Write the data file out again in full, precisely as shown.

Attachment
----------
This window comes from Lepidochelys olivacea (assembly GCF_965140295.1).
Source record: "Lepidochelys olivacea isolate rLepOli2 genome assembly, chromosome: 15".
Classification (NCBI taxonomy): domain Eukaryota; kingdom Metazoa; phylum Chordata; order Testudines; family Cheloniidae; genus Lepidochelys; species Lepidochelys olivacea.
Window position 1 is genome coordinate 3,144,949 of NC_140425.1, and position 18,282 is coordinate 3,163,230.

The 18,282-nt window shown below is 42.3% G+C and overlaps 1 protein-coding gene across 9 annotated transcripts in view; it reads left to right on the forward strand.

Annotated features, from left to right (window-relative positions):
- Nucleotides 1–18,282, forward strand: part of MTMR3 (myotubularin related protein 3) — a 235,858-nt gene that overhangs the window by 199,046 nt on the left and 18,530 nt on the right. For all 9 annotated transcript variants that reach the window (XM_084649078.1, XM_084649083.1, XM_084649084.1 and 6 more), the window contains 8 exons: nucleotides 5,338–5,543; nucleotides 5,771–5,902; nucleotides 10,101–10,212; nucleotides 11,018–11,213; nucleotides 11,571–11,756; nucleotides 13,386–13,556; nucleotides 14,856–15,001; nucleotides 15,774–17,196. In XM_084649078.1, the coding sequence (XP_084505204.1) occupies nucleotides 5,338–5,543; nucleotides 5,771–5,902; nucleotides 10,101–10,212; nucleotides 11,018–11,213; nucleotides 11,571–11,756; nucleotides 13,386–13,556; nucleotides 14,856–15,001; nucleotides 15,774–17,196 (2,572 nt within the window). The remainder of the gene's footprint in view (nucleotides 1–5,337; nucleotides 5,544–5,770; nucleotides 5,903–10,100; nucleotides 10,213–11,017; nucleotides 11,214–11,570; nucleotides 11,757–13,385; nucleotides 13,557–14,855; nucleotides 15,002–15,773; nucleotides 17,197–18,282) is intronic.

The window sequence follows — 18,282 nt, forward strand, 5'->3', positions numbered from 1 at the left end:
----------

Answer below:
This window comes from Lepidochelys olivacea (assembly GCF_965140295.1).
Source record: "Lepidochelys olivacea isolate rLepOli2 genome assembly, chromosome: 15".
Classification (NCBI taxonomy): domain Eukaryota; kingdom Metazoa; phylum Chordata; order Testudines; family Cheloniidae; genus Lepidochelys; species Lepidochelys olivacea.
Window position 1 is genome coordinate 3,144,949 of NC_140425.1, and position 18,282 is coordinate 3,163,230.

The 18,282-nt window shown below is 42.3% G+C and overlaps 1 protein-coding gene across 9 annotated transcripts in view; it reads left to right on the forward strand.

Annotated features, from left to right (window-relative positions):
- Nucleotides 1–18,282, forward strand: part of MTMR3 (myotubularin related protein 3) — a 235,858-nt gene that overhangs the window by 199,046 nt on the left and 18,530 nt on the right. For all 9 annotated transcript variants that reach the window (XM_084649078.1, XM_084649083.1, XM_084649084.1 and 6 more), the window contains 8 exons: nucleotides 5,338–5,543; nucleotides 5,771–5,902; nucleotides 10,101–10,212; nucleotides 11,018–11,213; nucleotides 11,571–11,756; nucleotides 13,386–13,556; nucleotides 14,856–15,001; nucleotides 15,774–17,196. In XM_084649078.1, the coding sequence (XP_084505204.1) occupies nucleotides 5,338–5,543; nucleotides 5,771–5,902; nucleotides 10,101–10,212; nucleotides 11,018–11,213; nucleotides 11,571–11,756; nucleotides 13,386–13,556; nucleotides 14,856–15,001; nucleotides 15,774–17,196 (2,572 nt within the window). The remainder of the gene's footprint in view (nucleotides 1–5,337; nucleotides 5,544–5,770; nucleotides 5,903–10,100; nucleotides 10,213–11,017; nucleotides 11,214–11,570; nucleotides 11,757–13,385; nucleotides 13,557–14,855; nucleotides 15,002–15,773; nucleotides 17,197–18,282) is intronic.

The window sequence follows — 18,282 nt, forward strand, 5'->3', positions numbered from 1 at the left end: